Document application and debug it using VB and Internet
An important thing to remember when
developing in VB is that VB automatically tries to take
care of registering your components for you. This can
cause problems at times. Be sure you understand No Compatibility,
Project Compatibility, and Binary Compatibility.
Be familiar with the standard VB debugging
tools: the Watch window and the Immediate window.
Tip: VB 6 has a cool new
feature that allows you to debug MTS components easily
in the VB debugger. If you tried to do this in VB 5, you
probably had all sorts of fun trying to use the Visual
C++ debugger. Messy, messy, messy. This has been improved
in VB 6. Be sure to study up on debugging MTS components.
Remember that you need to know Visual
Basic 6.0 to pass this test. Some basic topics aren’t
covered, but beware of the odd little question that might
pop up and surprise you. VB 6 is a rich development tool.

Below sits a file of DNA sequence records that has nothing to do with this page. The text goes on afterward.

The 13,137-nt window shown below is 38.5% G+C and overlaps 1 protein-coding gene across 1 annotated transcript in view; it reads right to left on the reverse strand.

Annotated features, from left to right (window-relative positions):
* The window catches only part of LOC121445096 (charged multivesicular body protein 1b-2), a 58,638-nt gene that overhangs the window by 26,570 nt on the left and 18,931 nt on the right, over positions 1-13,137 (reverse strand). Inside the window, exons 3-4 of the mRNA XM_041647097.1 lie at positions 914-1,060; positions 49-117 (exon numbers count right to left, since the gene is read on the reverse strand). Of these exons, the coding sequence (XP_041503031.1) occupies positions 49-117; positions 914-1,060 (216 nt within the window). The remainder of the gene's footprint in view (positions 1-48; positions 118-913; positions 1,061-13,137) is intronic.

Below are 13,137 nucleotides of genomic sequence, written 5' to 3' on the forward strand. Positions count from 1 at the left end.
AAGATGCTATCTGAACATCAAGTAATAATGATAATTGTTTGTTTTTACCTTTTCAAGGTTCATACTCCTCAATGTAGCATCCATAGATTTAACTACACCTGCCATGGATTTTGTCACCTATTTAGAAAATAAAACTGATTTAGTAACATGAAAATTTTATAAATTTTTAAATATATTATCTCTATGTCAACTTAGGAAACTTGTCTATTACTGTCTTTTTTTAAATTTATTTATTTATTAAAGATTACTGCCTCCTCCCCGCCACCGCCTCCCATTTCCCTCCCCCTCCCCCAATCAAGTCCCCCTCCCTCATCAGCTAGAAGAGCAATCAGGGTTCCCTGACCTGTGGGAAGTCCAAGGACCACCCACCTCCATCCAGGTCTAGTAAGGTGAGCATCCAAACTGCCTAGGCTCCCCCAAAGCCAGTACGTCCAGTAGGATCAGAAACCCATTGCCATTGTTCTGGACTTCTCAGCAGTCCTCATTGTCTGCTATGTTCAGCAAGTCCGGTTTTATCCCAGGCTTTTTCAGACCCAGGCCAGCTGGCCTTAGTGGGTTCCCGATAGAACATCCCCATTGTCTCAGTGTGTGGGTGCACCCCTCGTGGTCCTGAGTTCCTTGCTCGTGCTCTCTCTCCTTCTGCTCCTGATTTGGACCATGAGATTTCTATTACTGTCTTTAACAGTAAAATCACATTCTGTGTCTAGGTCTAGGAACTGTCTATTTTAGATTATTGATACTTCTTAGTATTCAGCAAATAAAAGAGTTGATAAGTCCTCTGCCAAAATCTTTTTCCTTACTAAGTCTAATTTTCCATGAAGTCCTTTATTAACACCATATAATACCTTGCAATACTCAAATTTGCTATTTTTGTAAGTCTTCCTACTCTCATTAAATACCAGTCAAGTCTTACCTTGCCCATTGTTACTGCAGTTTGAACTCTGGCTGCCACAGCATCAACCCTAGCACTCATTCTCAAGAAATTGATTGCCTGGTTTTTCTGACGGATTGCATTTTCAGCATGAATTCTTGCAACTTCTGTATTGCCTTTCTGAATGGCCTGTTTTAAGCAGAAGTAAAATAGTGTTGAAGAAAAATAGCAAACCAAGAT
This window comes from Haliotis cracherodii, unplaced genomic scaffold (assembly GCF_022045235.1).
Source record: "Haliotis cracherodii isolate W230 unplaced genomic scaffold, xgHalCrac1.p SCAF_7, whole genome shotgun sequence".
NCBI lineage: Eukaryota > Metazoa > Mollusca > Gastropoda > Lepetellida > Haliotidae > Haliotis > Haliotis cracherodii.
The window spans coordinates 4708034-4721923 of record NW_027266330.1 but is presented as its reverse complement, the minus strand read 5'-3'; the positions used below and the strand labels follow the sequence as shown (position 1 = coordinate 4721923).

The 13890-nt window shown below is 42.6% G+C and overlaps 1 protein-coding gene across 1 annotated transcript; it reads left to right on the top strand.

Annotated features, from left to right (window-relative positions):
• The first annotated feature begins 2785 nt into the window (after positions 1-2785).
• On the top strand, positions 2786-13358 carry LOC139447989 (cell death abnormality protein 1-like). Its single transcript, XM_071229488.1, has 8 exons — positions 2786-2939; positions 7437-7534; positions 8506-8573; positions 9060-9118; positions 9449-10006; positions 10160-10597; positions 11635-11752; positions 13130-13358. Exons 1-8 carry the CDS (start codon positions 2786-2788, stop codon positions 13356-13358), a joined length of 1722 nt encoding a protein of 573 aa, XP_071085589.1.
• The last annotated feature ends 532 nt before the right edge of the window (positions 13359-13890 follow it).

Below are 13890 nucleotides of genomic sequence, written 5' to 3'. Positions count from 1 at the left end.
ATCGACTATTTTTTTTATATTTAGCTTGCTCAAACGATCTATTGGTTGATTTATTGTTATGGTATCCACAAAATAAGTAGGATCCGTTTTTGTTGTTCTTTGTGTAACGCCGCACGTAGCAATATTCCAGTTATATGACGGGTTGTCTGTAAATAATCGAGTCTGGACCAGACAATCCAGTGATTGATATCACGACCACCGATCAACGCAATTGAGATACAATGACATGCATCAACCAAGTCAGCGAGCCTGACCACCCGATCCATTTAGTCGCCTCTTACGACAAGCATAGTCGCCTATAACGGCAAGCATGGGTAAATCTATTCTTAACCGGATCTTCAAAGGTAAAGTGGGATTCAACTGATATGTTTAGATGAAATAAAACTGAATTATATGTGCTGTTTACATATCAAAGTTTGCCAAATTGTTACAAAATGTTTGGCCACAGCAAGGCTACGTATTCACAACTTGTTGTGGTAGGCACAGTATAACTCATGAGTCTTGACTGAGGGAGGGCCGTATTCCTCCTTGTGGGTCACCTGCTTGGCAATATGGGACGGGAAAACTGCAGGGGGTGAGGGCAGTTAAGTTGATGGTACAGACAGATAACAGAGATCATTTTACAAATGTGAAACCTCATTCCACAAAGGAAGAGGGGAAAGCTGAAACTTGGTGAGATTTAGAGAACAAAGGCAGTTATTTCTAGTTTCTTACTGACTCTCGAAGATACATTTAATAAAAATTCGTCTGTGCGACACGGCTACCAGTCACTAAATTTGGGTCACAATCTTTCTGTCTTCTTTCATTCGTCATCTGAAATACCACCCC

Know it well.
A nifty new feature of VB 6 is the
CausesValidation property of a control. By setting this
property to True, a Validate event fires when the control
is about to lose focus. This allows the programmer to
validate the data in the control and keep the focus on
the control if necessary. This totally eliminates the
competing focus problems associated with doing field-level
validation on the LostFocus event.
Another great feature of VB 6 is the
integrated data environment. This allows you to hook directly
to a Microsoft SQL Server (6.5 SP4 or greater) or Oracle
7 database right in the VB project. You can create and
debug stored procedures and views, and create and modify
tables on the fly. Really nice. The tool also allows you
to create ADO Connection and Command objects for a data
environment, then bind a form field to a column in the
Ever wanted to make a business object
work like the old data control? VB 6 allows you to do
this. You can put your business logic in a component,
then use that component essentially as a data provider
for controls on a form. This allows the programmer to
put business logic into a component, but get the ease-of-use
benefits of the data control.
Tip: Remember: Winhelp is
dead. You’ll need to know the basics of creating a help
system using the Microsoft HTML Help Workshop.
You can’t do DNA using Microsoft’s
model without using MTS. We’ve all wondered over the last